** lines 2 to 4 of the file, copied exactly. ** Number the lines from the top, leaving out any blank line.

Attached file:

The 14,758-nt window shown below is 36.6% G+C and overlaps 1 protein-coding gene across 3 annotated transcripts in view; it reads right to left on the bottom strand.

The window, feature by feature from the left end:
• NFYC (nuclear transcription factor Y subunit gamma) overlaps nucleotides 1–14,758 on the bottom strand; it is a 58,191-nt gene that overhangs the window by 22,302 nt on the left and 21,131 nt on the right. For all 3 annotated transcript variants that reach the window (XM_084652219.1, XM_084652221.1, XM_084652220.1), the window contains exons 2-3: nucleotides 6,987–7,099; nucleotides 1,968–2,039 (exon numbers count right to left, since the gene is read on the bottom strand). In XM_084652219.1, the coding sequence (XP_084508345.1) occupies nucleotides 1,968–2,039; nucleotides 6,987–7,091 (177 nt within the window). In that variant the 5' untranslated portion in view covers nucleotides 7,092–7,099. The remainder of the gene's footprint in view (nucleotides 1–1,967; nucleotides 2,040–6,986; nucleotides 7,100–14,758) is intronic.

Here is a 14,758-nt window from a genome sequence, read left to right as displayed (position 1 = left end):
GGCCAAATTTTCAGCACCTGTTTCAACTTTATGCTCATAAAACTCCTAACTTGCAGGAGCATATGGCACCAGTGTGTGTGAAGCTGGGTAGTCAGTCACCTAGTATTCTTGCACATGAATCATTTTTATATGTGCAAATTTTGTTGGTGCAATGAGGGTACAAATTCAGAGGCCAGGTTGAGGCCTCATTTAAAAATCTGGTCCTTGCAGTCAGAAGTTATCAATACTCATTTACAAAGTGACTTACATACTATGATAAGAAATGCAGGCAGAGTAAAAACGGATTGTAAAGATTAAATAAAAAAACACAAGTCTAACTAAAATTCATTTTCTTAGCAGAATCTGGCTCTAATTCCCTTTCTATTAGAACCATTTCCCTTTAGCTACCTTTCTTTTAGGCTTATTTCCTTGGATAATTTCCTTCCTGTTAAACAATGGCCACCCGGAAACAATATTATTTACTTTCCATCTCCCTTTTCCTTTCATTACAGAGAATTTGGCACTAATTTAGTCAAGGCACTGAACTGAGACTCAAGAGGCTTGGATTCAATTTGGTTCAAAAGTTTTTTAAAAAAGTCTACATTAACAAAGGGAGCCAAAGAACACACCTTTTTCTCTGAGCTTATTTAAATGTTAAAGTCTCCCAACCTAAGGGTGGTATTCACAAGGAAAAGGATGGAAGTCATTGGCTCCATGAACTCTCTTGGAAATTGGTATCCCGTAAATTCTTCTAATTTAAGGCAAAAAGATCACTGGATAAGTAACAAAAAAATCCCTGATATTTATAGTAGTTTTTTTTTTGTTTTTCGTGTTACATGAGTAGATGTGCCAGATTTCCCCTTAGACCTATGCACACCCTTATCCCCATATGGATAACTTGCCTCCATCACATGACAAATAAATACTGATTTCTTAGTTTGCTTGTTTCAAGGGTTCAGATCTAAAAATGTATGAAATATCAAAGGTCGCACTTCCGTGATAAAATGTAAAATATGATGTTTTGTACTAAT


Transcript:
The window, feature by feature from the left end:
• NFYC (nuclear transcription factor Y subunit gamma) overlaps nucleotides 1–14,758 on the bottom strand; it is a 58,191-nt gene that overhangs the window by 22,302 nt on the left and 21,131 nt on the right. For all 3 annotated transcript variants that reach the window (XM_084652219.1, XM_084652221.1, XM_084652220.1), the window contains exons 2-3: nucleotides 6,987–7,099; nucleotides 1,968–2,039 (exon numbers count right to left, since the gene is read on the bottom strand). In XM_084652219.1, the coding sequence (XP_084508345.1) occupies nucleotides 1,968–2,039; nucleotides 6,987–7,091 (177 nt within the window). In that variant the 5' untranslated portion in view covers nucleotides 7,092–7,099. The remainder of the gene's footprint in view (nucleotides 1–1,967; nucleotides 2,040–6,986; nucleotides 7,100–14,758) is intronic.

Here is a 14,758-nt window from a genome sequence, read left to right as displayed (position 1 = left end):